Despite sunburn cream and hats, Keith and I look like we're in the pink. I think it's more wind burn than anything, but it's not a pretty sight.
We've just had a wonderful dinner and we were musing on our great day when we were approached by a lady with a baby..She needed money to get home so we gave her the $3… even if she was conning us. I feel we could do more.
Last time I was here I bought food for a young man…. cereal and milk….hopefully he ate it rather than sold it.
Sobering, and we have so much. I just spent a small fortune on clothes for my Grandies who have never known what it is to do without and I hope and pray they never do.
Today we visited the District Six museum and it has a connection to all of us who use a needle, thread and sewing machine.
District Six was once the vibrant, cosmopolitan heart of Cape Town, a largely coloured inner city suburb renowned for its jazz scene. In February 1966, P W Botha, then Minister of Community Development, formally proclaimed District Six a ‘white’ group area. Over the next 15 years, an estimated 60,000 people were given notice to leave their homes and were moved to the new townships on the Cape Flats. The area was razed, and to this day remains largely un- developed. Over the years there has been much talk about relocating some of those who were originally displaced to new housing in the area, but as yet there has been no progress.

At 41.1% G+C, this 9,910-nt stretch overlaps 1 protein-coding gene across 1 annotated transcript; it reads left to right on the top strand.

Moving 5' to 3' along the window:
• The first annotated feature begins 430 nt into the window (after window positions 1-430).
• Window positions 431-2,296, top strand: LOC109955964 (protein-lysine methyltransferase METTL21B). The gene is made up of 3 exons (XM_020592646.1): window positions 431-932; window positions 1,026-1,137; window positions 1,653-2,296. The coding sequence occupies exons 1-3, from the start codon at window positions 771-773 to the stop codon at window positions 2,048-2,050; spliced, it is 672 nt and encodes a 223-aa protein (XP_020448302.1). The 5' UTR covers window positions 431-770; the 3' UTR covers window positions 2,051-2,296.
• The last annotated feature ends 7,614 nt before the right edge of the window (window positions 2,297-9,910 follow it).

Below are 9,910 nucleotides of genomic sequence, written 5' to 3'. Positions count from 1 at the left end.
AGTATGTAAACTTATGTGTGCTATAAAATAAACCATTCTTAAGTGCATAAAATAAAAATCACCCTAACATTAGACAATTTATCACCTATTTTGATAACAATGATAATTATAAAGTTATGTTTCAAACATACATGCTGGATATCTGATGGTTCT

I was taken by a km long name-cloth. It began as a discarded curtain from a theater and was placed where people could write comments… 1.5 meters wide it has had numerous calico additions and the words embroidered are the voices of the residents.
On one wall I found these little gems…This is just one of them.
They are painted on fabric and embroidered around the painting. Each person told their own story and embroidered a favorite recipe.